Why Do Plants Droop?

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Why Do Plants Droop?
Drooping flowers seem to bow with their blooms hanging towards the earth. (Hemera Technologies/Photos.com/Getty Images)

Drooping may indicate that plants are receiving too much or not enough water. Drooping is also a sign of plant diseases and pests. Remedy these problems quickly to prevent permanent damage or plant death. However, some causes of plant droop may not have remedies or may have progressed beyond repair.

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Plants suffering the affects of too much water begin drooping and take on yellow tints. Many inexperienced gardeners misinterpret this symptom and administer more water, thinking the plant is parched. Do not give potted plants water for a couple of days and protect ground-planted plants from excessive rainfall by covering them with buckets. Raised beds or garden sites with sandy soils that drain well, even in especially rainy seasons, are good solutions.


Some plants droop from too little water. Look for dried and browned leaves indicating the plant needs more water. This problem occurs if you are not watering as deeply as suggested, causing roots to grow shallow and require more frequent watering.

Plant Diseases

Certain diseases cause flowers, trees and vegetable plants to droop and show other signs of distress. Fusarium wilt causes leaf droop and yellowing among tobacco, potatoes, peppers, tomatoes and eggplants. It is contracted through contaminated soil. Fusarium wilt flourishes among plants suffering nematode-caused root damage. Bacteria and fungi cause other moulds, wilts and plant diseases.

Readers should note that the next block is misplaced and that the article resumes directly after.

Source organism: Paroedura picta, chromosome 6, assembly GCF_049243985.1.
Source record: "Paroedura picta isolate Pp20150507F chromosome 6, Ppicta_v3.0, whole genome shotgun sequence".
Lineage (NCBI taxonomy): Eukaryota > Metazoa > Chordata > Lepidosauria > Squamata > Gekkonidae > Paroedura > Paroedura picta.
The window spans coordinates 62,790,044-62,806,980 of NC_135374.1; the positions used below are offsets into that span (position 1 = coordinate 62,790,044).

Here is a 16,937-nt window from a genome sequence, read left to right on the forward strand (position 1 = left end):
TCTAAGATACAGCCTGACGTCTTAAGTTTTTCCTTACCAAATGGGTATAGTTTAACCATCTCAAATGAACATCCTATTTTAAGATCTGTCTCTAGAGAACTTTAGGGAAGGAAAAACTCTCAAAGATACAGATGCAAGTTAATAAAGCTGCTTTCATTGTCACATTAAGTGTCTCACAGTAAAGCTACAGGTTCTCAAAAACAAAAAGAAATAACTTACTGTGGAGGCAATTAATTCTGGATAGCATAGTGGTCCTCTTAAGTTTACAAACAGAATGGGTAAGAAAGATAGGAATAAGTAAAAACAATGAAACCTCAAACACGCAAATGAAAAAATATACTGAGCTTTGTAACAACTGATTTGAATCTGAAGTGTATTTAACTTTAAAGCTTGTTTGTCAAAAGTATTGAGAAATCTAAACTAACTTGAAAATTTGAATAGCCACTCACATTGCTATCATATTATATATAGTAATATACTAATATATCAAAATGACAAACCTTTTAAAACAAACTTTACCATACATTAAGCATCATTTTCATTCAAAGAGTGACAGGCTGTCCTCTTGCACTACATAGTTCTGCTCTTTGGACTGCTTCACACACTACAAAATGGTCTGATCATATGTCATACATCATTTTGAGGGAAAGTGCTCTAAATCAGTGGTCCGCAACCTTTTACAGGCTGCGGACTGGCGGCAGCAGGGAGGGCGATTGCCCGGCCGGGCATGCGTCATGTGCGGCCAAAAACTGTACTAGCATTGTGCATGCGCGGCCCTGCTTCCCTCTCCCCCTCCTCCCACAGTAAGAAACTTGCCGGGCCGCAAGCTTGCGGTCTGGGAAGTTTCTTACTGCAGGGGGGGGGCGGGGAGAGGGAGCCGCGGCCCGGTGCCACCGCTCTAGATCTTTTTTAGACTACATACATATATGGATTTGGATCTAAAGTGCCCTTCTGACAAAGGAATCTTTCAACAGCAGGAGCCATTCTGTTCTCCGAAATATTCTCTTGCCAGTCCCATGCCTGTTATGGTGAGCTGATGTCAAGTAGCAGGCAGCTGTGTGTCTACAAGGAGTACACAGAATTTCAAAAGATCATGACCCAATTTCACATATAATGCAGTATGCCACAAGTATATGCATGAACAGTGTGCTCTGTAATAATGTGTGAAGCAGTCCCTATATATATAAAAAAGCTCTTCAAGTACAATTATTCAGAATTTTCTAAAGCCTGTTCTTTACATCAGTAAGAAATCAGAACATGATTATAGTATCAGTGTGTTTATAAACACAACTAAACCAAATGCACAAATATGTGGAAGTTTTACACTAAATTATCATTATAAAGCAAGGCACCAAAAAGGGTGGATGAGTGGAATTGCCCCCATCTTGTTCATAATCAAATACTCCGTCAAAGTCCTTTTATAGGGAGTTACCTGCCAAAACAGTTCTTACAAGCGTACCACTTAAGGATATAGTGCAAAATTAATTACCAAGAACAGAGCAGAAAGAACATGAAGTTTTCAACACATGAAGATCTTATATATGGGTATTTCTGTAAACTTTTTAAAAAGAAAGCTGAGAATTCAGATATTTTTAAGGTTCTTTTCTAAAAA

Insect Pests

Houseplants may suffer drooping and other signs of stress when fungus gnat maggots and springtails infect the plant's potting soil. If you're watering plants the appropriate amounts of water to prevent over- and under-watering symptoms, look for signs indicating pest problems. Pests may gather on leaves or leave behind half-eaten leaves full of holes. Other pests live in the ground, feeding on plant roots and preventing plants from receiving the water needed to sustain healthy growth.


Some plants intentionally droop. Examples of drooping plants include willow trees, drooping juniper trees, drooping cedars and drooping leucothoe trees. Plants that intentionally droop often have the words "drooping" or "cascading" in their common names, to describe the cascading manner in which they grow.

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